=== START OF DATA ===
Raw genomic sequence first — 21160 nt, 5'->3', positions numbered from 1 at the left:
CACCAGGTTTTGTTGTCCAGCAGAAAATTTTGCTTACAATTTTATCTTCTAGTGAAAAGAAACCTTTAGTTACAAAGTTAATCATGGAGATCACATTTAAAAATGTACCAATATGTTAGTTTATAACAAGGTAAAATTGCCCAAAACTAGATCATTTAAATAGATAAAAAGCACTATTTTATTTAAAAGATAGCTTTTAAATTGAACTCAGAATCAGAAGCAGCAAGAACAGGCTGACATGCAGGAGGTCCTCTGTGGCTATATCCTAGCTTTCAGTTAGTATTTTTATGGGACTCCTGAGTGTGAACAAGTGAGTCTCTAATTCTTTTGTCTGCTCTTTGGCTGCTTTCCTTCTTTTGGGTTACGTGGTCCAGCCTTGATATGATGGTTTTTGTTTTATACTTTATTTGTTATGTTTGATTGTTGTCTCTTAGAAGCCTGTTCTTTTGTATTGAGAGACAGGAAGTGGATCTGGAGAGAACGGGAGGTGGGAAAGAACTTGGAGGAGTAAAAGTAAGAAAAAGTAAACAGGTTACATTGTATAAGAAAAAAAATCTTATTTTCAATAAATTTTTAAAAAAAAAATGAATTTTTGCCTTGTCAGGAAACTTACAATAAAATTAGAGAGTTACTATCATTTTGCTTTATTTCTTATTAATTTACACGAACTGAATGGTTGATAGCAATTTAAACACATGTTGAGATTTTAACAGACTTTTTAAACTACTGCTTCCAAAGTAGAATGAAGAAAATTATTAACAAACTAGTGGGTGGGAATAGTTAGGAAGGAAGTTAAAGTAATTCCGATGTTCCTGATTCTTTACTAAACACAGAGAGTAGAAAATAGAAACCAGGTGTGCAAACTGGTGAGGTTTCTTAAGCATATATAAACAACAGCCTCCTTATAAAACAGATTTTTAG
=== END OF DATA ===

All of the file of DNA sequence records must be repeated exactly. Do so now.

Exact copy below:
Raw genomic sequence first — 21160 nt, 5'->3', positions numbered from 1 at the left:
CACCAGGTTTTGTTGTCCAGCAGAAAATTTTGCTTACAATTTTATCTTCTAGTGAAAAGAAACCTTTAGTTACAAAGTTAATCATGGAGATCACATTTAAAAATGTACCAATATGTTAGTTTATAACAAGGTAAAATTGCCCAAAACTAGATCATTTAAATAGATAAAAAGCACTATTTTATTTAAAAGATAGCTTTTAAATTGAACTCAGAATCAGAAGCAGCAAGAACAGGCTGACATGCAGGAGGTCCTCTGTGGCTATATCCTAGCTTTCAGTTAGTATTTTTATGGGACTCCTGAGTGTGAACAAGTGAGTCTCTAATTCTTTTGTCTGCTCTTTGGCTGCTTTCCTTCTTTTGGGTTACGTGGTCCAGCCTTGATATGATGGTTTTTGTTTTATACTTTATTTGTTATGTTTGATTGTTGTCTCTTAGAAGCCTGTTCTTTTGTATTGAGAGACAGGAAGTGGATCTGGAGAGAACGGGAGGTGGGAAAGAACTTGGAGGAGTAAAAGTAAGAAAAAGTAAACAGGTTACATTGTATAAGAAAAAAAATCTTATTTTCAATAAATTTTTAAAAAAAAAATGAATTTTTGCCTTGTCAGGAAACTTACAATAAAATTAGAGAGTTACTATCATTTTGCTTTATTTCTTATTAATTTACACGAACTGAATGGTTGATAGCAATTTAAACACATGTTGAGATTTTAACAGACTTTTTAAACTACTGCTTCCAAAGTAGAATGAAGAAAATTATTAACAAACTAGTGGGTGGGAATAGTTAGGAAGGAAGTTAAAGTAATTCCGATGTTCCTGATTCTTTACTAAACACAGAGAGTAGAAAATAGAAACCAGGTGTGCAAACTGGTGAGGTTTCTTAAGCATATATAAACAACAGCCTCCTTATAAAACAGATTTTTAG